This is an admission of defeat and failure: the fading Western powers are tacitly admitting that the secular groups in Syria are finished. Yes, the same secular groups that just weeks ago they were confidently assuring the world were firmly in control.
“Britain holds first face-to-face talks with Islamists fighting Assad,” by Richard Spencer for the Telegraph, December 4:
Britain and its western allies have held their first face-to-face talks with Islamist factions fighting President Bashar al-Assad of Syria, including militant groups demanding a hardline Sharia state, as the secular forces they previously backed lose ground.
The meeting was held in the Turkish capital, Ankara, officials said, as the western alliance grows increasingly alarmed by the strength of jihadist, al-Qaeda-linked factions that now dominate parts of rebel-held territory.
The western alliance is hoping that non al-Qaeda Islamist groups will form a common cause with the secular Free Syrian Army and the western-backed Syrian National Coalition, despite their deep ideological differences. However, they have previously refused to back several of these Islamist groups for fear that arms sent to moderate groups will just leak to the extremists.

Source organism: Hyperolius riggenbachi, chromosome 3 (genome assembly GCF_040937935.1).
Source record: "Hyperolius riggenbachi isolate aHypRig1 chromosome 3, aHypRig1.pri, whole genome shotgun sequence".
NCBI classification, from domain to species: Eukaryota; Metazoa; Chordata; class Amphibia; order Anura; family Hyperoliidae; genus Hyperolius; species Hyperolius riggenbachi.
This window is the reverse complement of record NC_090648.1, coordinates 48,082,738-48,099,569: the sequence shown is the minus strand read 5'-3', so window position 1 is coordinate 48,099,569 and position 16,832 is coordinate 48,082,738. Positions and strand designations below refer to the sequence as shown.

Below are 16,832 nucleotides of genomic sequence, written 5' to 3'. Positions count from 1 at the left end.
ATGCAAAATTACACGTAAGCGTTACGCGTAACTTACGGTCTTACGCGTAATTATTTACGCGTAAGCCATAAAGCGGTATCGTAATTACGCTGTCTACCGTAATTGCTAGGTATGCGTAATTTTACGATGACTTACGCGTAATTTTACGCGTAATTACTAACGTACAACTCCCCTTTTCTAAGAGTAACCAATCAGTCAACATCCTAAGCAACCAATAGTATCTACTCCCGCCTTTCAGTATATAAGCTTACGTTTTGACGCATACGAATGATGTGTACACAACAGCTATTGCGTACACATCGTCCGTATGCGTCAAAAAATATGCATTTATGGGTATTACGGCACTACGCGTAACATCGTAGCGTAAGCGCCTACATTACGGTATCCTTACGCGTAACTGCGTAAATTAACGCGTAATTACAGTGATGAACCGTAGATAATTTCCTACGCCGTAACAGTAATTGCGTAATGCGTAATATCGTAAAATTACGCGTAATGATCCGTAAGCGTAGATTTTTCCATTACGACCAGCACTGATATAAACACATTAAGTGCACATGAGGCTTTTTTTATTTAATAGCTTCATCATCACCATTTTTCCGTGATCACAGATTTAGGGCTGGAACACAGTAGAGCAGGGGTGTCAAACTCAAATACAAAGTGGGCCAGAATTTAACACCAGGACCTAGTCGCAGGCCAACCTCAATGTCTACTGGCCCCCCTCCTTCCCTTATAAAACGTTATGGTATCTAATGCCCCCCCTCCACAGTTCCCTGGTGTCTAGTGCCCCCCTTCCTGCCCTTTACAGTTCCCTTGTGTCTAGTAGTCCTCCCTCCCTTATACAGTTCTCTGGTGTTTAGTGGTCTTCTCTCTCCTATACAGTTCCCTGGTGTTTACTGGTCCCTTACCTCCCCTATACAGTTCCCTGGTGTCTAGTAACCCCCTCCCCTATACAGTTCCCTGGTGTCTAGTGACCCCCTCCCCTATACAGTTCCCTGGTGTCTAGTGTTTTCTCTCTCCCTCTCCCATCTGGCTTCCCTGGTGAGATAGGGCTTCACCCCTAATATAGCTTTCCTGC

The officially recognised head of the Free Syrian Army, Gen Salem Idriss, this week repeated his belief that if Assad falls from office, rebels will have to join forces with the remnants of his army to drive al-Qaeda forces out of Syria.
“Most of the rebels taking part were from the middle ground, but then moved down the spectrum,” a western official briefed on the talks said. “The aim was to understand where these Islamic groups stand on the spectrum.”
As regime troops and rebels have fought to a near stalemate in recent months, the most significant development on the ground has been the formation of a new pan-Islamist alliance among the rebels, confirmed at the end of November.
Some of the brigades who signed up were “moderate Islamist” groups which had previously been backed by western allies, such as the Liwa al-Tawhid in Aleppo, and were loyal to Gen Idriss and the FSA”s Supreme Military Council.
But others included Ahrar al-Sham, a hardline Islamist group that has rejected the West and Gen Idriss and since last year fought alongside Jabhat al-Nusra, the al-Qaeda faction that signalled its presence in Syria last year with a series of suicide bombings.
Ahrar was also cited in a Human Rights Watch report alleging the murders of a number of civilians from Assad’s Alawite sect after an attack in the north-west of the country in which it participated.
Both groups contain foreign jihadis, including from Britain, and apart from the general rise of militant Islam intelligence services fear that their growing role may feed back later into Islamist terrorism in Europe….